What to do in retirement? In the USA they have many organizations like SCORE, SHIFT, and AARP (American Association of Real Possibilities) to help retirees making a choice(s) to discover what they would like to do with the extra time in retirement. In Canada we seem to be disorganized regarding productive longevity. Our emphasis for organizations like CARP (Canadian Associations of Retired Persons) is mainly healthcare and pensions. We need a new vision of ageing in Canada. The mission must be to increase the quality of life for seniors. Lifelong learning, financial literacy, financial education, digital literacy, senior entrepreneurship must be some of the important topics that need to be discussed to elevate the quality of life for seniors. Identifying ride share companies like Lyft and Uber as possible options in retirement is fair enough, however; let’s provide our seniors with some ‘business support’ like micro-business training (profit and loss statements) to find out whether or not seniors are actually making some of that ‘fun money’ or are they really working on a losing business proposition? The only benefit of a small business losing money would be a tax write off against any other positive income sources such as pensions and other business income sources, like for example home share business income similar to AirBnb.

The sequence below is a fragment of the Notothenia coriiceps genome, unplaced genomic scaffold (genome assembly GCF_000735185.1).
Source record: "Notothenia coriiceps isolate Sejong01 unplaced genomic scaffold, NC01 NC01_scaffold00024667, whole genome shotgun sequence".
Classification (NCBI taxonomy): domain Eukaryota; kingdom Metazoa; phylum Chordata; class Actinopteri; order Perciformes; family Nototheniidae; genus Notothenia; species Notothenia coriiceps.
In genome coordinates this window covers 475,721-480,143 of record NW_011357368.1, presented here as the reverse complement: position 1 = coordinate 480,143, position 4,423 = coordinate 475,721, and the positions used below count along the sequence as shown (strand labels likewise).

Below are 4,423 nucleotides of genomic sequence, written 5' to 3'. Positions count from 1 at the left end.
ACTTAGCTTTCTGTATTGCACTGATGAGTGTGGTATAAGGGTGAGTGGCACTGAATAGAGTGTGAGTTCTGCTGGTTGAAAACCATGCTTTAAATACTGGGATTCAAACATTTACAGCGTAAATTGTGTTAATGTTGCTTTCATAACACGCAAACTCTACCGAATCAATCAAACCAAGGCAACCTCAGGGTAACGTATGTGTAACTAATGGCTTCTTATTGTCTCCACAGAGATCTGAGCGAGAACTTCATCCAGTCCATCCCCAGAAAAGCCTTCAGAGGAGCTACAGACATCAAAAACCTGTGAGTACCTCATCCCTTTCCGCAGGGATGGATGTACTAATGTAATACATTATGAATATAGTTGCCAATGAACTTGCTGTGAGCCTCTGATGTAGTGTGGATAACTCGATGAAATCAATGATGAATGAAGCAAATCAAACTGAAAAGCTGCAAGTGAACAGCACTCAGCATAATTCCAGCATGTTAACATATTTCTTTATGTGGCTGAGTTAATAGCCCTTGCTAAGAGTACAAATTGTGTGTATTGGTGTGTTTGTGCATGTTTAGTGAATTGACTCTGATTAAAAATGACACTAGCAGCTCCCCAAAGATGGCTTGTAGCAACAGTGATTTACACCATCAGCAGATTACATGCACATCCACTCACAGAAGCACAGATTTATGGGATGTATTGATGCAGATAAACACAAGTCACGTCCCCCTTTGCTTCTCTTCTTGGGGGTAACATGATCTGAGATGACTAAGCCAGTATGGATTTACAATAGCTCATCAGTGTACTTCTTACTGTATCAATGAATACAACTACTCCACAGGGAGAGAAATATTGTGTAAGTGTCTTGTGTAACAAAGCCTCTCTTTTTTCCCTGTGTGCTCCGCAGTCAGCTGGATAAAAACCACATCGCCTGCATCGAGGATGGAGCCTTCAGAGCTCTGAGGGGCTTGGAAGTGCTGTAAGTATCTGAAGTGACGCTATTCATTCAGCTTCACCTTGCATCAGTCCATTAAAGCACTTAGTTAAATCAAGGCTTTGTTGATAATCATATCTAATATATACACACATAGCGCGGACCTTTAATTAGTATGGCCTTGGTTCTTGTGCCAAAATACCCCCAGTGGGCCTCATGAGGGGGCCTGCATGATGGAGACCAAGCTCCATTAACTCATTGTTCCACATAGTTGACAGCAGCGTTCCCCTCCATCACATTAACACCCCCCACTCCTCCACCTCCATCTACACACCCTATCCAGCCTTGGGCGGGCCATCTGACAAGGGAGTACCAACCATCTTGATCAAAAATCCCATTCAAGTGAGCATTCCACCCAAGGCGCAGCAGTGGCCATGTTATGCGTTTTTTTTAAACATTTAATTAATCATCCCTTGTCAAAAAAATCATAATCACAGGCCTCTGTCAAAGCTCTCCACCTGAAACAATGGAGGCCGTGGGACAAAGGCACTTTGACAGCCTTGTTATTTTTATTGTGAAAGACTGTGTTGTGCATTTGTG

• Gerry O'Toole Post authorReply

      Thanks Joe for your comment. Yes there is work to be done to change the conversation from pensions and healthcare to longevity and lifestyle. Just as many of us used experts in our working years, we need to seek out their help in retirement. Whether it is with financial matters, lifestyle decisions, nutrition, exercise, etc, we can’t be experts in everything. We need a base level of financial literacy, however there are lots of wonderful accountants, financial advisors, and small business advisors out there to help us fill our knowledge gaps and allow us to focus on our passions. We remain strong advocates for financial literacy and life long learning, as we share in this blog and through our public presentations. Have a great weekend.